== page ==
The youngest chick was missing from the nest on the morning of May 28th, the third day after hatching. At 2:00pm on the same day the female was seen removing the unhatched fourth egg from the nest. This was found to contain a dead, fully-formed chick. It was May 31st when the young were six days old, before I saw the second male bring food to the nest, although he had probably been doing so earlier. The difference between the two males' feeding methods was very noticeable. The breeding male, the father of the young, always tried to feed the young itself, actively attempting to avoid giving the food to the female, whereas the other male showed no interest at all in the young, instead always giving the food to the female, which then passed some of it to the chicks.

As everything seemed to be progressing well, I was surprised to discover the younger of the two chicks dead in the nest on the morning of June 4th. Later that day the female removed it from the nest and I was surprised to see how large it was. I believe it simply failed to compete for food with the other chick. It made me aware of one of the disadvantages of using the camera for observation. The size of the image on the monitor had led me to believe that the chicks were smaller than they really were and, as a result, I had failed to provide the amount of extra food that was required.

On June 5th feather tracts were visible down the spine of the remaining chick and by June 7th the tips of the flight feathers were also visible. By that time the eyes were definitely open. The female jay was first seen to collect food on June 11th which was the first time that the chick was left unattended for even a brief moment. It was now 18 days old. On one occasion when the female returned to the nest and the chick failed to gape, having in her absence been fed by the male, she resorted to lifting the chick's head, as was the practise when the chicks were newly-hatched.

At 3:l5pm on June 14th the young jay climbed out onto the rim of the nest for the first time. It was then three weeks old. The female immediately squatted down in the vacated nest. This allowed me the first good view of the chick, which was basically a greyish-brown colour, with very dull blue wings. The head was still covered with pin-feathers, and some of the flight feathers were still in their sheaths as were all the ½in (13mm) long tail feathers. The beak was flesh-coloured and the legs and feet were grayish-pink. The iris of the eyes was dark. There was the suggestion of a small frontal crest, the pin-feathers there being somewhat longer. The chick had returned to the nest by 4:00pm. The next day the chick was sitting on a branch beside the nest and the following day left the nest area completely, and sat on a branch lower down the aviary.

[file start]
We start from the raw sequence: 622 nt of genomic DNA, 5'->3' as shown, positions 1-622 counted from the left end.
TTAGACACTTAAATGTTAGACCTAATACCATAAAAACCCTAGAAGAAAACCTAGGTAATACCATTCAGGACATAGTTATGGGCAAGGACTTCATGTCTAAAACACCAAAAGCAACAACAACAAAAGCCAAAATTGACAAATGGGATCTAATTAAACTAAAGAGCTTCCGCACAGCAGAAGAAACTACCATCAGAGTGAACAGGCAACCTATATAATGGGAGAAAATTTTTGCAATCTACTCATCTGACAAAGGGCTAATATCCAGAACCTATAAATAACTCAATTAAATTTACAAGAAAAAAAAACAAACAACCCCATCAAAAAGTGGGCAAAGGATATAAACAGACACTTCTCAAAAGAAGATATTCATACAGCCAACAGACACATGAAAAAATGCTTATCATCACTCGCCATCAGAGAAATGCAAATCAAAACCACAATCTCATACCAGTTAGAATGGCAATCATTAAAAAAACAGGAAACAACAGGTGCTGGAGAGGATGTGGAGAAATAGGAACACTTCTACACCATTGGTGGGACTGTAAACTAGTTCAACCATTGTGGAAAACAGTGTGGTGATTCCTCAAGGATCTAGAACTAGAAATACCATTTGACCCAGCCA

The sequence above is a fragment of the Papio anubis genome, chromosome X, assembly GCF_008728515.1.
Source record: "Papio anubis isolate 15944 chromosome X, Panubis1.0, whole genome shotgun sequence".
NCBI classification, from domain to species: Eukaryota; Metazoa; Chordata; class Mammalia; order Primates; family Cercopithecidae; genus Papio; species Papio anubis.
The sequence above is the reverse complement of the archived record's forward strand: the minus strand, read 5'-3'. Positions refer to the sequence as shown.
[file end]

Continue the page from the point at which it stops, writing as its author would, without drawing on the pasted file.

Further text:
Fledgling San Blas Jay

Young San Blas Jay on the day it left the nest

The young bird continued to develop uneventfully and by June 30th was able to fly the length of the aviary. By then its tail was two-thirds adult length. The juvenile was still being fed occasionally on July 15th, even though it had been self-supporting for some time before this.

On July 3rd the adult breeding pair started to vigorously chase the second male in an attempt to drive it away. They settled down again a short time later, hut this was the beginning of the expulsion of the second male. The following autumn the persecution got worse and there were times when I found the second male pinned to the ground on its back, with both other adults attacking it. The juvenile took no part in this. Eventually the second male had to be removed from the group.

That autumn the young bird completed a body moult, after which it resembled the adults, except that it had a striking vertical frontal crest. The bill remained pale and darkened at the tip only, and the iris of the eyes was still dark. At the time of writing (April, 2000), the young jay is almost two years old, and the crest is now very much reduced, although still more evident than is the case with the adults, the bill is black and the iris of the eyes is brownish.


  • Goodwin, D. 1986. Crows of the World. British Museum (Natural History), London.
  • Madge, S. and Burn, H. 1999. Crows and Jays. Christopher Helm/A. & C. Black, London.

Eric Callaghan was recently awarded the Society's medal for the first breeding of the Bearded Barbet Lybius dubius in Great Britain or Ireland (Avicultural Magazine 105,2:49-53). He is attached to the Department of Zoology, University College Dublin, Belfield, Dublin 4, Ireland.